In “Untitled” (2022), Cook pairs checkered tiles on the floor (a recurring motif) with a vinyl wall print of a painted beach backdrop. On this club scene, he pasted snapshots from his personal archives: images on which he applied even more rhinestones, masking the faces of his portraits. The artist dives deep into ideas about surface and re-photographs it, borrowing from the traditions of the city for his exploration of his medium.

“Commemorative Strands,” a solo exhibition by Artise Fletcher at Transformer, examines black culture by combining photography and sculpture. Fletcher works with hair – specifically the Kanekalon synthetic fiber used for hair extensions and weaves – and all the expectations that come with it. She weaves this material into objects, including “Status Symbol” (2022), a tiered suspended mobile, and a series of tapestries with attached photographs.

Fletcher’s works address social conventions associated with African American women’s hair traditions: a model suffering from baldness associated with alopecia appears in her photos. Fletcher brings something else to these portraits. Her synthetic hair tapestries borrow from the textile traditions of women weavers in Peru, elevating art forms beyond cultural boundaries bound by the special status they share in craftsmanship and heritage.

“Commemorative Strands” finds Fletcher looking outward, for a pan-American, pan-African perspective; his works refer to history and tradition. “Tradewinds” portrays a community of black Washingtonians. Another exhibition of black portraits, “Being/Becoming” from the Washington Project for the Arts, takes a third approach, tapping deep into the well of self for radical forms of expression.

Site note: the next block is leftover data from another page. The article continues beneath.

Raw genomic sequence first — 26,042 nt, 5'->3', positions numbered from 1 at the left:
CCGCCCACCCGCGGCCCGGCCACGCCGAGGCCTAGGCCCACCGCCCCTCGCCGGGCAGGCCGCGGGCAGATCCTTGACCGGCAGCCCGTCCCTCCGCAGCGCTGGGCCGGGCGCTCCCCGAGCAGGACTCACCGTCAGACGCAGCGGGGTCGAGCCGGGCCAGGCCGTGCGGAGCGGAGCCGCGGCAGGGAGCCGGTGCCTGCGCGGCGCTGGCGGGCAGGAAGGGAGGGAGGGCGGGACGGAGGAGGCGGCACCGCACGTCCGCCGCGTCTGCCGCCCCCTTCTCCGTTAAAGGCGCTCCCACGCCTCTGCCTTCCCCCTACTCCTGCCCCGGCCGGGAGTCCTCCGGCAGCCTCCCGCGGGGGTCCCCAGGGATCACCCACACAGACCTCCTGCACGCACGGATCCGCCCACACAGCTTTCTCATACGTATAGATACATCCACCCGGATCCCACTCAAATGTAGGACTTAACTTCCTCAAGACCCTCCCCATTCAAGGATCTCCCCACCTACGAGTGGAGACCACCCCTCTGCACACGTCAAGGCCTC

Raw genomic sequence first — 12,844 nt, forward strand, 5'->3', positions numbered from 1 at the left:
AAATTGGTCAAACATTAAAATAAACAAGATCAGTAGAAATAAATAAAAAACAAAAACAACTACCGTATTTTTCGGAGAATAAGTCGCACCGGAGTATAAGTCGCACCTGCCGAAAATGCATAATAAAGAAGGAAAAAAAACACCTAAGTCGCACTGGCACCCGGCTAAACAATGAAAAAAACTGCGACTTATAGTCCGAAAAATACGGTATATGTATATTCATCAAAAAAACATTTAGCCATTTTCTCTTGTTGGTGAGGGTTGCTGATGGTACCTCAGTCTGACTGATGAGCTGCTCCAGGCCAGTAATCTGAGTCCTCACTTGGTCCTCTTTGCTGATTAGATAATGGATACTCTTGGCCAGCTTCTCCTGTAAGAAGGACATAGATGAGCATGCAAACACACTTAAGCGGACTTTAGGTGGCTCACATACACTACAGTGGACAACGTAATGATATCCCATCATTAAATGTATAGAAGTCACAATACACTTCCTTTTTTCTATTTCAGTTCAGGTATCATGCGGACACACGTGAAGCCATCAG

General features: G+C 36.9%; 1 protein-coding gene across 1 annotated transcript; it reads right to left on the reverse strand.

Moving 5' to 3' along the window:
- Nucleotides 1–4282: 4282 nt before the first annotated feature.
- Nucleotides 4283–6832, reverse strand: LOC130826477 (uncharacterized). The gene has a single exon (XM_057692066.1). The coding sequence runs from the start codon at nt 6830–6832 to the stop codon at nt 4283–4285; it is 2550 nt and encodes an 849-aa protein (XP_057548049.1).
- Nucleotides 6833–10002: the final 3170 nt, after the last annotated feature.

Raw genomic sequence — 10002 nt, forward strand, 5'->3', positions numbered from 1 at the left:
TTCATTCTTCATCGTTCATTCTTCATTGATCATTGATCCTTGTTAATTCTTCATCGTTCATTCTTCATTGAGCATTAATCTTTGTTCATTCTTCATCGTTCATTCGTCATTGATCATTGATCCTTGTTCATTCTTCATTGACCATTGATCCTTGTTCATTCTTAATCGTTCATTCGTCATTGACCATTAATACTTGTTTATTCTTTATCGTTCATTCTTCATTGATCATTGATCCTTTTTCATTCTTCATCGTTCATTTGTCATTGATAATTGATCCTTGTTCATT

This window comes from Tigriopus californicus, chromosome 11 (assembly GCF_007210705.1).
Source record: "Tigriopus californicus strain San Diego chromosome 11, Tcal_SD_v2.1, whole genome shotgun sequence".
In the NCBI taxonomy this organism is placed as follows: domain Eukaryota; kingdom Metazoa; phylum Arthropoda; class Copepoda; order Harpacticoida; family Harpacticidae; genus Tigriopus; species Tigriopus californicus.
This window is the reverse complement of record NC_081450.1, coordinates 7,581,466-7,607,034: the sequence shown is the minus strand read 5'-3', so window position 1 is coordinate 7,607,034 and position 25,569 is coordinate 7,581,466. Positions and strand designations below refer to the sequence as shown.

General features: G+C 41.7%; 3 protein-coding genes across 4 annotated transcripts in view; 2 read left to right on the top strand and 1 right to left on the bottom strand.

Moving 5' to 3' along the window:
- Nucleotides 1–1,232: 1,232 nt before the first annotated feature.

Curated by performance artist Yacine Tilala Fall, “Being/Becoming” brings together works by five black women and non-binary artists. The presentation is intimate, warm and dark, like a black box theater or a library study nook, giving the videos in particular a chance to shine.

“Mindset – Pura Vida” (2022) by Renee Cox is the most direct portrait, and perhaps the most piercing. This short loop of video resembles a hologram: a static image with a false sense of depth that seems to change direction with the viewer. The artist’s nude self-portrait occupies an eerie spatial realm, made all the more mystical because it is not a mere optical illusion but a deliberate bending production of light. Marcelline Mandeng Nken’s “Floodgate” (2022) is another trippy video work, exploding with cascading sequences of found footage, anime clips, neon animation and original electronic dance music. These sequences overwhelm the viewer, transforming into a mesmerizing Afrofuturistic portrait.